Enhancing Instructor Capacity Through the Redesign of Online Practicum Course Environments Using Universal Design for Learning

Enhancing Instructor Capacity Through the Redesign of Online Practicum Course Environments Using Universal Design for Learning

Jennifer Lock, Carol Johnson, Noha Altowairiki, Amy Burns, Laurie Hill, Christopher P. Ostrowski
DOI: 10.4018/978-1-5225-5557-5.ch001
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A current trend in practicum or field experience programs is online and blended learning approaches being implemented alongside traditional classroom experiences. Principles of Universal Design for Learning (UDL) should be integrated in the design of these online environments in order to better support learning needs of all students. Instructors must also have confidence and competence in designing and facilitating learning within technology-enabled environments. This chapter reports on research conducted using design-based research to support instructor capacity development within field experience in a Bachelor of Education program. Three strategies are identified and discussed to enhance instructor's capacity: scaffolded support, modeling UDL practice in the online environment, and coaching to foster developing capacity using UDL. The chapter concludes by reporting on a new study that emerged as a result of this work, along with recommendations for practice.
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Professional programs in higher education are continuing to implement online environments in support of learning (Allen, Seaman, Poulin, & Straut, 2016; Brown & Green, 2010). One of the concerns with this trend is how instructors are being assisted in developing their understanding and skills to design and facilitate online environments that effectively support learning for all students (Lock & Johnson, 2015). One recommendation in designing online environments is to support instructors with a practical, working knowledge of Universal Design for Learning (UDL). Instructors are encouraged to incorporate the three UDL principles when creating courses: multiple means of representation, multiple means of engagement, and multiple means of action and expression (Meyer, Rose, & Gordon, 2014). The challenge becomes identifying how to apply UDL principles into practice in technology-enhanced environments in support of blended and/or online learning.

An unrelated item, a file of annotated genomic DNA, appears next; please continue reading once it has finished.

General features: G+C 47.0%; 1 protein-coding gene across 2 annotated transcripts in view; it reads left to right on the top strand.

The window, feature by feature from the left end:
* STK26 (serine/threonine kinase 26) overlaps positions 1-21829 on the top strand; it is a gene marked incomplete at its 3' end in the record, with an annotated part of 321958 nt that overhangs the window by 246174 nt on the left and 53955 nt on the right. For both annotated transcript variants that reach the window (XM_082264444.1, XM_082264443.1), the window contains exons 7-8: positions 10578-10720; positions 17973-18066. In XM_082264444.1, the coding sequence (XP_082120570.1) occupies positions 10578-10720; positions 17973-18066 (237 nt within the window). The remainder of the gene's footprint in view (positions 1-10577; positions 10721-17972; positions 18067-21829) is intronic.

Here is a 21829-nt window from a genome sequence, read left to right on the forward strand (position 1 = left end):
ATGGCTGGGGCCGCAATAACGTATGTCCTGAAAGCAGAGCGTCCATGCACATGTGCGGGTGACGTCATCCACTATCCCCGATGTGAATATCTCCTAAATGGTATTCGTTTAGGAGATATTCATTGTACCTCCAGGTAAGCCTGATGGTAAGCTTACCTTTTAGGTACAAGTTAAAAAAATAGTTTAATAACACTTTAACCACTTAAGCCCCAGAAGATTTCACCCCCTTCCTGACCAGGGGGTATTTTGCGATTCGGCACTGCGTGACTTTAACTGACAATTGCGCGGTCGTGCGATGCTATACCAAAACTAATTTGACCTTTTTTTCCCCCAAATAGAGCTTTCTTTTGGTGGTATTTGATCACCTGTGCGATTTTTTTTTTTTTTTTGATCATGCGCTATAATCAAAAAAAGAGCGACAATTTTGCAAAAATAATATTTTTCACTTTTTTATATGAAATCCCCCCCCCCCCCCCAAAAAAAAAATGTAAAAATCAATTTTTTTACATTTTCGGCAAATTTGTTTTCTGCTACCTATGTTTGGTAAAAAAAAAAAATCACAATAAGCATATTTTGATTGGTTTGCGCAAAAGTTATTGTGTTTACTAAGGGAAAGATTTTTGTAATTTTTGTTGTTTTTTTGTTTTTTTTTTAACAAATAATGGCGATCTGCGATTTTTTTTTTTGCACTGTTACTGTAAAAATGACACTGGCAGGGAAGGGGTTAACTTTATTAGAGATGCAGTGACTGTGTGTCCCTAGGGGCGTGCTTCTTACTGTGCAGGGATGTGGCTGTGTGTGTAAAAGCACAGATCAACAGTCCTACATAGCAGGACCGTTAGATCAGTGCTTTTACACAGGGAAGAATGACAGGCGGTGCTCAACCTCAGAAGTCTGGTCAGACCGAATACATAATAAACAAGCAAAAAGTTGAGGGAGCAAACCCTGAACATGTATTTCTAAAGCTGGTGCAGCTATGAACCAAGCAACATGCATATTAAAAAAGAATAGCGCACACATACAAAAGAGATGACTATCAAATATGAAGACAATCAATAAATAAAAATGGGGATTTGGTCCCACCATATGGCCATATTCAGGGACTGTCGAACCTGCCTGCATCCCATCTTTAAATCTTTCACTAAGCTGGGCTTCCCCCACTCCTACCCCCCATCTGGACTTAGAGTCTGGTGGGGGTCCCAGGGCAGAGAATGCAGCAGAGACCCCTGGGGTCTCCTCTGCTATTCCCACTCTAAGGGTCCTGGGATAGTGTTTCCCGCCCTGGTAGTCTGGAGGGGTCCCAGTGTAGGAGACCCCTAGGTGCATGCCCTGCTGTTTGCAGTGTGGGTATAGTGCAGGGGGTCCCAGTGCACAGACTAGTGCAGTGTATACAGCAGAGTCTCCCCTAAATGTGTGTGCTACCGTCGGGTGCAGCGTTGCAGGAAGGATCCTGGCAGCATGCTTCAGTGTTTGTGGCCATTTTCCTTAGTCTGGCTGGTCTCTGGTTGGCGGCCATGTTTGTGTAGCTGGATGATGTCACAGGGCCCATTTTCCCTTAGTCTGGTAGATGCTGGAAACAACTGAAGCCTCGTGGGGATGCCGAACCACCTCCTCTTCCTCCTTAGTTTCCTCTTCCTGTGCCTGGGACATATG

This chapter focuses on how a design-based research (DBR) team worked within a field experience (i.e., practicum) course context in a Bachelor of Education program at a Western Canadian university. A requirement of the field experience program is for both students and instructors to use an online learning management system (LMS) in support of the course learning tasks. Integrating the LMS in the course is one matter; the other is providing the necessary support for instructors to meaningfully integrate the online environment into their field experience courses. A common issue is the range of experience and competence instructors have in online learning design as this affects how they create and use the environment to support students in their practicum. Adding to this is the need to provide instructors with instructional design support in using and modeling UDL principles to meet the goals of field experience. Workshops and how-to resources are limited in their degree and nature of support for instructors. Additional strategies such as having an online community of practice (i.e., a place for instructors to share ideas and grow their own skills), access to a master course shell (i.e., environment) template that instructors can customize, and one-to-one technology coaching can play a critical role in instructors’ development. The educational development opportunities provided to field experience instructors were guided by the TPACK model (Mishra & Koehler, 2006) and supported instructors in creating cohesion across pedagogy, technology, and content.